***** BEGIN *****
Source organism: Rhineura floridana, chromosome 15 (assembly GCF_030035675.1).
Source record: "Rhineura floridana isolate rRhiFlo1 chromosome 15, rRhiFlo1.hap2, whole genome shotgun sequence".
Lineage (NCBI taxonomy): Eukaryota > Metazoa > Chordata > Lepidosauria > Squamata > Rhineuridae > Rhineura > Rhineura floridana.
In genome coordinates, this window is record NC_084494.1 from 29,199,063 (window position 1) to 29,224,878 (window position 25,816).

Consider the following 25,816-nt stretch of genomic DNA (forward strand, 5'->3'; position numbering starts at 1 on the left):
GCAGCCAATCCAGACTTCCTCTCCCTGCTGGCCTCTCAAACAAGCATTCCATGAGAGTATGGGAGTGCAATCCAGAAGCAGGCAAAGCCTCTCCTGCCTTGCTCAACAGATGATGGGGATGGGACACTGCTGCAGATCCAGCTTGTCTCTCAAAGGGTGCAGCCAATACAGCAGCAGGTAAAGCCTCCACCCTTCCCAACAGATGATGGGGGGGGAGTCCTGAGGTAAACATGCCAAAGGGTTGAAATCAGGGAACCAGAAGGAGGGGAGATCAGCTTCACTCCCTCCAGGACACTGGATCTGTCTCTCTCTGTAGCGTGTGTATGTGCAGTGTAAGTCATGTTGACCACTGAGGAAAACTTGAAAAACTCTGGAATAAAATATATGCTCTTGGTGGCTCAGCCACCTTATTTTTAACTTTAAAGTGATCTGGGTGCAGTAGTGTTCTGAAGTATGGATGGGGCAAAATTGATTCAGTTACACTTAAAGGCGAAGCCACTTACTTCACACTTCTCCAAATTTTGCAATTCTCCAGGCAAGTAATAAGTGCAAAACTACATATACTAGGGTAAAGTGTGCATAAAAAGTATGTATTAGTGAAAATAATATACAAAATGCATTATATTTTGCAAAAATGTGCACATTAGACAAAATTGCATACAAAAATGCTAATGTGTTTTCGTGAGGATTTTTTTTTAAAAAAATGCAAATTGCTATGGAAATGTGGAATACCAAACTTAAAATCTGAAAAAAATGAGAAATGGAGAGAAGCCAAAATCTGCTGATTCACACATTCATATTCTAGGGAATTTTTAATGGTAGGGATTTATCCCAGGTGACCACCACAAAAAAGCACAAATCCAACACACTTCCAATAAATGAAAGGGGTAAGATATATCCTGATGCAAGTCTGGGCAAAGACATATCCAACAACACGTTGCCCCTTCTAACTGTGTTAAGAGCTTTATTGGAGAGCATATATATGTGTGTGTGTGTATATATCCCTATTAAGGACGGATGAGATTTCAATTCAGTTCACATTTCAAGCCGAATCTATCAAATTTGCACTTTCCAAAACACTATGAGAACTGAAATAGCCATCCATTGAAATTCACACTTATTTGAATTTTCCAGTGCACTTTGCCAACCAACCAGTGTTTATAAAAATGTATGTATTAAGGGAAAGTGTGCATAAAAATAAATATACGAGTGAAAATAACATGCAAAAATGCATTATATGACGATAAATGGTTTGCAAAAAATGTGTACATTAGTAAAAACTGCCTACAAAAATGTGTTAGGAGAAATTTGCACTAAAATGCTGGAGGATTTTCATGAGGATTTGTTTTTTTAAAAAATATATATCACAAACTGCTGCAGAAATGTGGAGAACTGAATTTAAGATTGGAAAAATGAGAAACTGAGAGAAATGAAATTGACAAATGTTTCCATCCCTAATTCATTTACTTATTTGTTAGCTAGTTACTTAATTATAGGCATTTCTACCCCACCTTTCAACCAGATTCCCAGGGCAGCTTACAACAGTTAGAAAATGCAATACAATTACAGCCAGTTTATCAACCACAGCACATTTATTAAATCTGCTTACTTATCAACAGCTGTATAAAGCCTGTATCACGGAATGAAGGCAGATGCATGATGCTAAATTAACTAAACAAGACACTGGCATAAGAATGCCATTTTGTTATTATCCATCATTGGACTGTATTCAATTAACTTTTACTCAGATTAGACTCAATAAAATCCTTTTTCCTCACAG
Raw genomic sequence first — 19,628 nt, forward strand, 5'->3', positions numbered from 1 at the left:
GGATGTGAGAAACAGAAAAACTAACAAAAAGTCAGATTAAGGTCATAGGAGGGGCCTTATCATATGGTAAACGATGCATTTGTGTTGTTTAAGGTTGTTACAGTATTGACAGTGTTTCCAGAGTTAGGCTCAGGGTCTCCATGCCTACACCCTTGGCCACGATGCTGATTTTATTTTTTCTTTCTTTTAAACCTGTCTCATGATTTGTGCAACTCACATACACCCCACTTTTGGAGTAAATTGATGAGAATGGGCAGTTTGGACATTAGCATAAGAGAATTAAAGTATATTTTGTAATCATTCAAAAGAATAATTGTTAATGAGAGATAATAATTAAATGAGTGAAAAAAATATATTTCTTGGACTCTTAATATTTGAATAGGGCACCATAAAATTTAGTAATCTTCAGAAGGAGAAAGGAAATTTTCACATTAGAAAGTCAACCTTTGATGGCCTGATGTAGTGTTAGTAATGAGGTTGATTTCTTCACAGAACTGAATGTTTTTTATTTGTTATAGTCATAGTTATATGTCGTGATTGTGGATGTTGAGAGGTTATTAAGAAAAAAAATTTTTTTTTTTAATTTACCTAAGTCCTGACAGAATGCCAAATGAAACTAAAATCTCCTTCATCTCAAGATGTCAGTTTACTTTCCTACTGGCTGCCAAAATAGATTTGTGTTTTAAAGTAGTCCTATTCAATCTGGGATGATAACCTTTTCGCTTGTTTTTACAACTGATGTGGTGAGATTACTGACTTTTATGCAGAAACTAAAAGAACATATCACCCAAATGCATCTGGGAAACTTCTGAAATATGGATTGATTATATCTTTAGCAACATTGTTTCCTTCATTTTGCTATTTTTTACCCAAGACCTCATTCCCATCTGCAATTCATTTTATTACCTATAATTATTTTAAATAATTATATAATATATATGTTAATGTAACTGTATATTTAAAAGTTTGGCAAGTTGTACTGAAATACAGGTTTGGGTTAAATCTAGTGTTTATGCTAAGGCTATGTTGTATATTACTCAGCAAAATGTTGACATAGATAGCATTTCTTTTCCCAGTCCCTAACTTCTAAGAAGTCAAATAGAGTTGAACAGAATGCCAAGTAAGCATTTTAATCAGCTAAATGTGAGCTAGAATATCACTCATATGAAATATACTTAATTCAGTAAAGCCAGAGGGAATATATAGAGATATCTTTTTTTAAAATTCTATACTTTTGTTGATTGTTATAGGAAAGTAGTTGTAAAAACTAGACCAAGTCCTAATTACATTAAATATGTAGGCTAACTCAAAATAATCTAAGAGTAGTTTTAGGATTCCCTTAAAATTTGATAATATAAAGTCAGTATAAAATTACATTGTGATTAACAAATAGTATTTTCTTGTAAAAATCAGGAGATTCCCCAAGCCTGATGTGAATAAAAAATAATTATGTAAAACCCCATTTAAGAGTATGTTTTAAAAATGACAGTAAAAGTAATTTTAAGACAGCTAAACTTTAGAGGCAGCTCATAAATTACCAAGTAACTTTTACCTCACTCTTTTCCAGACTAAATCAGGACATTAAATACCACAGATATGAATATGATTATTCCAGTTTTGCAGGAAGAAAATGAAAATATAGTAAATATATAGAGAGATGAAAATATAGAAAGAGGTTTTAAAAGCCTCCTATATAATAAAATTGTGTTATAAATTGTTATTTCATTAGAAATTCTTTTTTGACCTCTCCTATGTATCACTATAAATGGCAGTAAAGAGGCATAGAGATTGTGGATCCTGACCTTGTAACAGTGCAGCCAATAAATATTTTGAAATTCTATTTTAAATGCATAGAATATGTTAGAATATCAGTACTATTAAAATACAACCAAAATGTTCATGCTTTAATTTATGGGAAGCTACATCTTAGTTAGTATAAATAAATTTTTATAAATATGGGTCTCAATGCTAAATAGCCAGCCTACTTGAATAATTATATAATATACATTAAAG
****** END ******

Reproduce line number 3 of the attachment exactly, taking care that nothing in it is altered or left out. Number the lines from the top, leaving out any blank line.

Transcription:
Lineage (NCBI taxonomy): Eukaryota > Metazoa > Chordata > Lepidosauria > Squamata > Rhineuridae > Rhineura > Rhineura floridana.